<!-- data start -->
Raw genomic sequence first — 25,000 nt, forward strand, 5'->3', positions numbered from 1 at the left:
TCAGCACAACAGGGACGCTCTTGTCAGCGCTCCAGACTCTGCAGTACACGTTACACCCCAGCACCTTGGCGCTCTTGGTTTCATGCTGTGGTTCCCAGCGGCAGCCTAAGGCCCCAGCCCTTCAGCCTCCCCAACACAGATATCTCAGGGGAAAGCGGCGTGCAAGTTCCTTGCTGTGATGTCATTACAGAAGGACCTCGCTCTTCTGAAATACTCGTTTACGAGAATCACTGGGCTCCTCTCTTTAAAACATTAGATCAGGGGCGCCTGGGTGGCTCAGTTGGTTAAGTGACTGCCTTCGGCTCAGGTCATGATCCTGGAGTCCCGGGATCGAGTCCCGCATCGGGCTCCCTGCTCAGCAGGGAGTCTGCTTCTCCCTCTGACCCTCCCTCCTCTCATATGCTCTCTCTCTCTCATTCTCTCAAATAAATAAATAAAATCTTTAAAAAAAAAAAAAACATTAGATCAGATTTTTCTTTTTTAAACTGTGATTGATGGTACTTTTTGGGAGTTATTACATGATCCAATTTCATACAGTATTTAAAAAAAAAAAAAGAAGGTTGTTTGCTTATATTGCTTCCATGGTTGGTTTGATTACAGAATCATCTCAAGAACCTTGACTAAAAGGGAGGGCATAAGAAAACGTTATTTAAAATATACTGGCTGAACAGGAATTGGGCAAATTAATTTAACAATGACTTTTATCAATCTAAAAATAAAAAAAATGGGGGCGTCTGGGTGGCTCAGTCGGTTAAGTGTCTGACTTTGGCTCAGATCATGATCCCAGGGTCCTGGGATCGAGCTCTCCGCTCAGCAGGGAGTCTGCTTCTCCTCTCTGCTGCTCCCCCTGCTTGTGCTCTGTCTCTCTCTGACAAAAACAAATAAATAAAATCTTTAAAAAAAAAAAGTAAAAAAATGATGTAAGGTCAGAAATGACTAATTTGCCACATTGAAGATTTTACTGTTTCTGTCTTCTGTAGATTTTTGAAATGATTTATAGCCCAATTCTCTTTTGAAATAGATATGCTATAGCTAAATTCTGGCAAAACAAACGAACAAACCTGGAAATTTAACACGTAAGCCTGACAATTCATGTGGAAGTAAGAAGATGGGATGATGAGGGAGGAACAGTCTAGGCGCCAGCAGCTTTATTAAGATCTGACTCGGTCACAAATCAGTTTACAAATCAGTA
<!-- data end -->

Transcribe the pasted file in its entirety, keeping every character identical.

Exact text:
Raw genomic sequence first — 25,000 nt, forward strand, 5'->3', positions numbered from 1 at the left:
TCAGCACAACAGGGACGCTCTTGTCAGCGCTCCAGACTCTGCAGTACACGTTACACCCCAGCACCTTGGCGCTCTTGGTTTCATGCTGTGGTTCCCAGCGGCAGCCTAAGGCCCCAGCCCTTCAGCCTCCCCAACACAGATATCTCAGGGGAAAGCGGCGTGCAAGTTCCTTGCTGTGATGTCATTACAGAAGGACCTCGCTCTTCTGAAATACTCGTTTACGAGAATCACTGGGCTCCTCTCTTTAAAACATTAGATCAGGGGCGCCTGGGTGGCTCAGTTGGTTAAGTGACTGCCTTCGGCTCAGGTCATGATCCTGGAGTCCCGGGATCGAGTCCCGCATCGGGCTCCCTGCTCAGCAGGGAGTCTGCTTCTCCCTCTGACCCTCCCTCCTCTCATATGCTCTCTCTCTCTCATTCTCTCAAATAAATAAATAAAATCTTTAAAAAAAAAAAAAACATTAGATCAGATTTTTCTTTTTTAAACTGTGATTGATGGTACTTTTTGGGAGTTATTACATGATCCAATTTCATACAGTATTTAAAAAAAAAAAAAGAAGGTTGTTTGCTTATATTGCTTCCATGGTTGGTTTGATTACAGAATCATCTCAAGAACCTTGACTAAAAGGGAGGGCATAAGAAAACGTTATTTAAAATATACTGGCTGAACAGGAATTGGGCAAATTAATTTAACAATGACTTTTATCAATCTAAAAATAAAAAAAATGGGGGCGTCTGGGTGGCTCAGTCGGTTAAGTGTCTGACTTTGGCTCAGATCATGATCCCAGGGTCCTGGGATCGAGCTCTCCGCTCAGCAGGGAGTCTGCTTCTCCTCTCTGCTGCTCCCCCTGCTTGTGCTCTGTCTCTCTCTGACAAAAACAAATAAATAAAATCTTTAAAAAAAAAAAGTAAAAAAATGATGTAAGGTCAGAAATGACTAATTTGCCACATTGAAGATTTTACTGTTTCTGTCTTCTGTAGATTTTTGAAATGATTTATAGCCCAATTCTCTTTTGAAATAGATATGCTATAGCTAAATTCTGGCAAAACAAACGAACAAACCTGGAAATTTAACACGTAAGCCTGACAATTCATGTGGAAGTAAGAAGATGGGATGATGAGGGAGGAACAGTCTAGGCGCCAGCAGCTTTATTAAGATCTGACTCGGTCACAAATCAGTTTACAAATCAGTA